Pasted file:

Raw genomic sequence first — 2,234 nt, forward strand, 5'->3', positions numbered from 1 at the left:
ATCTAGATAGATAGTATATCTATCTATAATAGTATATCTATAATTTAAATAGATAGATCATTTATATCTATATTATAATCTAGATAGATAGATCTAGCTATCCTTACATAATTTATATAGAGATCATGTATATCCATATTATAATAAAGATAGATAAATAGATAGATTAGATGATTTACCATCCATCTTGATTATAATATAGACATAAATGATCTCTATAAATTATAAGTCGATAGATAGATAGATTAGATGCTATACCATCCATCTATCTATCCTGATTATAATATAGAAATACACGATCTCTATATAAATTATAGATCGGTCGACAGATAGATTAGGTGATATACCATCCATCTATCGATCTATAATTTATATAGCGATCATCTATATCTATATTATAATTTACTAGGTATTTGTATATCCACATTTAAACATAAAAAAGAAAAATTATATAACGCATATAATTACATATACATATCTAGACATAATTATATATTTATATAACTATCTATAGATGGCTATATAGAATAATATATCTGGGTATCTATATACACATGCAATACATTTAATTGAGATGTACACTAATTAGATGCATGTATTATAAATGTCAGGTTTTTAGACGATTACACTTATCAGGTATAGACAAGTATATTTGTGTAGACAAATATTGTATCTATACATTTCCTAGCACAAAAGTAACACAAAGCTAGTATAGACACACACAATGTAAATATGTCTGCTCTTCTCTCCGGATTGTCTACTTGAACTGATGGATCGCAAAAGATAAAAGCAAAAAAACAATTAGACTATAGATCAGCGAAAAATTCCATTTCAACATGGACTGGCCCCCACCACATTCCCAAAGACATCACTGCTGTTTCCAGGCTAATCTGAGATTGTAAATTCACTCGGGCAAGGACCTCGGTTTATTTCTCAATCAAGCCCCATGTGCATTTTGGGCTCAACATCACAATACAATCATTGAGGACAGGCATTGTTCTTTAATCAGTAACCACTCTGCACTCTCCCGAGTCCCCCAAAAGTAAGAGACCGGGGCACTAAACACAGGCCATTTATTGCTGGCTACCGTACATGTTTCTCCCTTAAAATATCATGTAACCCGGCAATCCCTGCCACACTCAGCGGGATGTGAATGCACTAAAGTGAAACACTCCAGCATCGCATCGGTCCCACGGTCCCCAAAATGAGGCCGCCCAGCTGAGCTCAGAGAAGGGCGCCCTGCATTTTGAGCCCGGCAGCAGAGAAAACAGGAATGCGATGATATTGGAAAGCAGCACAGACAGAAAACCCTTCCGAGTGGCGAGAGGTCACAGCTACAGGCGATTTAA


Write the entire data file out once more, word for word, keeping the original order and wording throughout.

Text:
Raw genomic sequence first — 2,234 nt, forward strand, 5'->3', positions numbered from 1 at the left:
ATCTAGATAGATAGTATATCTATCTATAATAGTATATCTATAATTTAAATAGATAGATCATTTATATCTATATTATAATCTAGATAGATAGATCTAGCTATCCTTACATAATTTATATAGAGATCATGTATATCCATATTATAATAAAGATAGATAAATAGATAGATTAGATGATTTACCATCCATCTTGATTATAATATAGACATAAATGATCTCTATAAATTATAAGTCGATAGATAGATAGATTAGATGCTATACCATCCATCTATCTATCCTGATTATAATATAGAAATACACGATCTCTATATAAATTATAGATCGGTCGACAGATAGATTAGGTGATATACCATCCATCTATCGATCTATAATTTATATAGCGATCATCTATATCTATATTATAATTTACTAGGTATTTGTATATCCACATTTAAACATAAAAAAGAAAAATTATATAACGCATATAATTACATATACATATCTAGACATAATTATATATTTATATAACTATCTATAGATGGCTATATAGAATAATATATCTGGGTATCTATATACACATGCAATACATTTAATTGAGATGTACACTAATTAGATGCATGTATTATAAATGTCAGGTTTTTAGACGATTACACTTATCAGGTATAGACAAGTATATTTGTGTAGACAAATATTGTATCTATACATTTCCTAGCACAAAAGTAACACAAAGCTAGTATAGACACACACAATGTAAATATGTCTGCTCTTCTCTCCGGATTGTCTACTTGAACTGATGGATCGCAAAAGATAAAAGCAAAAAAACAATTAGACTATAGATCAGCGAAAAATTCCATTTCAACATGGACTGGCCCCCACCACATTCCCAAAGACATCACTGCTGTTTCCAGGCTAATCTGAGATTGTAAATTCACTCGGGCAAGGACCTCGGTTTATTTCTCAATCAAGCCCCATGTGCATTTTGGGCTCAACATCACAATACAATCATTGAGGACAGGCATTGTTCTTTAATCAGTAACCACTCTGCACTCTCCCGAGTCCCCCAAAAGTAAGAGACCGGGGCACTAAACACAGGCCATTTATTGCTGGCTACCGTACATGTTTCTCCCTTAAAATATCATGTAACCCGGCAATCCCTGCCACACTCAGCGGGATGTGAATGCACTAAAGTGAAACACTCCAGCATCGCATCGGTCCCACGGTCCCCAAAATGAGGCCGCCCAGCTGAGCTCAGAGAAGGGCGCCCTGCATTTTGAGCCCGGCAGCAGAGAAAACAGGAATGCGATGATATTGGAAAGCAGCACAGACAGAAAACCCTTCCGAGTGGCGAGAGGTCACAGCTACAGGCGATTTAA